Australians don’t always want to buy ‘Australian ingredients’
Amidst an escalating debate about Country of Origin Labelling on food products in Australia, the most recent financial report from the local arm of global beer giant Heineken, which showed a drop in sales, suggests there are particular food and beverage products that Australians prefer to be imported.
Following on from health concerns about berry products imported from China, the Australian Federal Government is considering changing the rules for the way a product’s Country of Origin is defined and labelled. The move to change the labelling rules has been welcome by consumer group CHOICE and vegetable and potato growers’ representative body AusVeg, who have been pushing for such changes for some time.
Australians prefer imported premium product instead of made in Australia under license
Meanwhile, global beer giant Heineken’s joint venture with food and beverages group Lion has reported a drop in sales of 9.2 per cent to $65.8 million for the financial year ended 30 September 2014. Heineken Lion Australia reported a small increase in profits to $12.6 million, up from $12.2 million in the previous year.
Lion saw a drop in volume sales in its alcoholic beverages business more generally in the last financial year. Lion CEO, Stuart Irvine, said the drop in these volumes could be due to Australians drinking less alcohol overall. However, he said this was “positively coupled with a trend towards premiumisation, as consumers opt for quality over quantity and trade up to higher equity brands”.
Some commentators have suggested that despite Heineken’s status as a ‘premium beer’, the brand might be suffering from being considered a ‘local mainstream’ beer, because it is brewed in Australia.
The joint venture between Heineken and Lion brews Heineken beer at Lion’s Lidcome brewery in western Sydney.
Country of origin rule changes ‘may impact Australian producers’
Bryan Clark, the Australian Chamber of Commerce and Industry’s (ACCI) Director of Trade and International Affairs, said the Government needed to “think carefully” about whether it wants to deviate from the global standard, in which governments certify country of origin.
“The system of determining origin is often used by businesses and governments around the world to support statements about where things are made as well as to apply anti-dumping regimes, sanctions, compliance regimes for preferential trade agreements and import quota schemes,” Mr Clark said.
ACCI was instrumental in creating the ‘Australian Made, Australian Grown’ campaign, which aims to inform consumers of Australian products.
“Use of the iconic logo is backed by a strict compliance regime, yet stakeholders and governments continue to try to reinvent the wheel,” Mr Clark said. “Ministers and other members of parliament need to ensure that our international trade is supported by a strong system of certified origin that protects Australian producers and their claims about what is ‘Australian’ product,” he said.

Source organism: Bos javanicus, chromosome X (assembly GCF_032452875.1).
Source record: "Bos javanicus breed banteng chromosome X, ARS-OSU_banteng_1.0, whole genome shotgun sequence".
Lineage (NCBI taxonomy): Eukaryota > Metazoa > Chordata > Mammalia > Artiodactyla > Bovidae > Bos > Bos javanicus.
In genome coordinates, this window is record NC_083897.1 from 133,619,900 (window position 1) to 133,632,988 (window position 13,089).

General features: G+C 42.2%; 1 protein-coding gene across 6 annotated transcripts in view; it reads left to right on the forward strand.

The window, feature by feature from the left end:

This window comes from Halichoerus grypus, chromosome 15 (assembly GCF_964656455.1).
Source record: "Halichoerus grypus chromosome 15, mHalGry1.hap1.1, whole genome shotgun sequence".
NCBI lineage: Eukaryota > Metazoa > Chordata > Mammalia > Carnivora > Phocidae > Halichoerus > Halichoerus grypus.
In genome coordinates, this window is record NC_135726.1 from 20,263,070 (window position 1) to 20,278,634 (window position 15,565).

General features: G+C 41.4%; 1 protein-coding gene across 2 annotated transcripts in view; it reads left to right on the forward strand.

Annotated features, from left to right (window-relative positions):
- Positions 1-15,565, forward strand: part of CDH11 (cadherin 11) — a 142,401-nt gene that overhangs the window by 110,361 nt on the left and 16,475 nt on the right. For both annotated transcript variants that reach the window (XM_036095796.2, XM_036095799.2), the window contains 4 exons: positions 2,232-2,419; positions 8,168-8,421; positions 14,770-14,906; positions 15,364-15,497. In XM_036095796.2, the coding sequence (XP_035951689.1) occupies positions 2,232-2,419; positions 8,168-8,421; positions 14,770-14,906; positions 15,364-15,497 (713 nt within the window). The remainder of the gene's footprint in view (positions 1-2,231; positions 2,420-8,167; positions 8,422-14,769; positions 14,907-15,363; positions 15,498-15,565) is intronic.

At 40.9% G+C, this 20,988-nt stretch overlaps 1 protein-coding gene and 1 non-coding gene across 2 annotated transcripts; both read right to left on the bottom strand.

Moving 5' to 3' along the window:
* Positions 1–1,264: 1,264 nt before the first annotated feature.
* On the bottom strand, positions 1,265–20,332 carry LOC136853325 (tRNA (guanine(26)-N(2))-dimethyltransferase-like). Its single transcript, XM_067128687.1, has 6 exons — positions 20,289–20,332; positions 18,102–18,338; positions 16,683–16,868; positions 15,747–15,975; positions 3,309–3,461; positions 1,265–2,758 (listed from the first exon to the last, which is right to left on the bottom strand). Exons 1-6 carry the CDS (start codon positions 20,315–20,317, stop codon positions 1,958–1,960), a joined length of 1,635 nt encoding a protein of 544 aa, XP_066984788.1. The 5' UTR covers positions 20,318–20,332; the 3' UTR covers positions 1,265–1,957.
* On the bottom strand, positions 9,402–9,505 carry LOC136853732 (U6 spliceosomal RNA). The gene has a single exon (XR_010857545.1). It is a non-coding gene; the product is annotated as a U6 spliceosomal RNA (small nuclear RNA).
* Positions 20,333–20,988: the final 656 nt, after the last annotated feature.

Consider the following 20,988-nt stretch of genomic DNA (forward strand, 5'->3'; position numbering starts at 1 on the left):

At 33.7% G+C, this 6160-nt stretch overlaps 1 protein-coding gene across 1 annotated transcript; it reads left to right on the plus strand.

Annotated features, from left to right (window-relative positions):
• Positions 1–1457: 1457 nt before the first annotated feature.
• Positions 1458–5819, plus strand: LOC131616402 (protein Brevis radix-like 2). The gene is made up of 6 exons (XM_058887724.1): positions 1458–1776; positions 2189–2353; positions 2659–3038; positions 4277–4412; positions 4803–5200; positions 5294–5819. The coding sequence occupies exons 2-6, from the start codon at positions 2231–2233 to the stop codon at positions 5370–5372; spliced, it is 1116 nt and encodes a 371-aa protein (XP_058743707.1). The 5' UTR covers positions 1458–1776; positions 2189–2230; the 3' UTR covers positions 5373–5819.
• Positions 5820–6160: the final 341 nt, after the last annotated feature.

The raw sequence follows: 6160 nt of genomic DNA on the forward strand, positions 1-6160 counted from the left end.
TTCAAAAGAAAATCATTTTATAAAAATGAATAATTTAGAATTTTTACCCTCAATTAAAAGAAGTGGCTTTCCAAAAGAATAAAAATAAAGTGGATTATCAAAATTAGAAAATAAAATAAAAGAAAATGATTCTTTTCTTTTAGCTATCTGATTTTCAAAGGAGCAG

Country of Origin Labelling debate
According to the ACCI, changing the product labelling rules relating to country of origin will “do nothing to improve consumer safety and could harm Australian producers”.
“While these proposals relate to the origin of products, they do nothing to address the adequacy of safety testing regimes, the real source of the problem,” said Kate Carnell AO, CEO of the ACCI. “The origin of goods is not a proxy for consumer safety,” she said.
“If we are not careful, we will end up with multiple, inconsistent systems for determining a product’s country of origin, leading to extra costs for business and consumers but no better outcome on product safety,” Ms Carnell said.
“Australia has wisely in the past sought to apply international standards and mutual recognition schemes, reducing costs for Australian businesses and consumers,” Ms Carnell said. “Any move to break away would be a mistake, creating additional compliance burdens in a kneejerk reaction to a food safety issue,” she said.
Ms Carnell said that in an era of global supply chains and inputs sourced from multiple places, “determining the country of origin is no easy thing”.
“Under the international rules, the key factor in determining where a product is made is where it undertakes its ‘last substantial transformation’,” Ms Carnell said. “This is the process by which Swiss chocolates can be called Swiss even though Switzerland has no cocoa trees,” she said.
Under these rules products with inputs from multiple places that are brought together in Australia are labelled as ‘Australian’ internationally.
“If we move away from this system, those very same products might not be labelled as ‘Australian’ in their home market,” Ms Carnell said.
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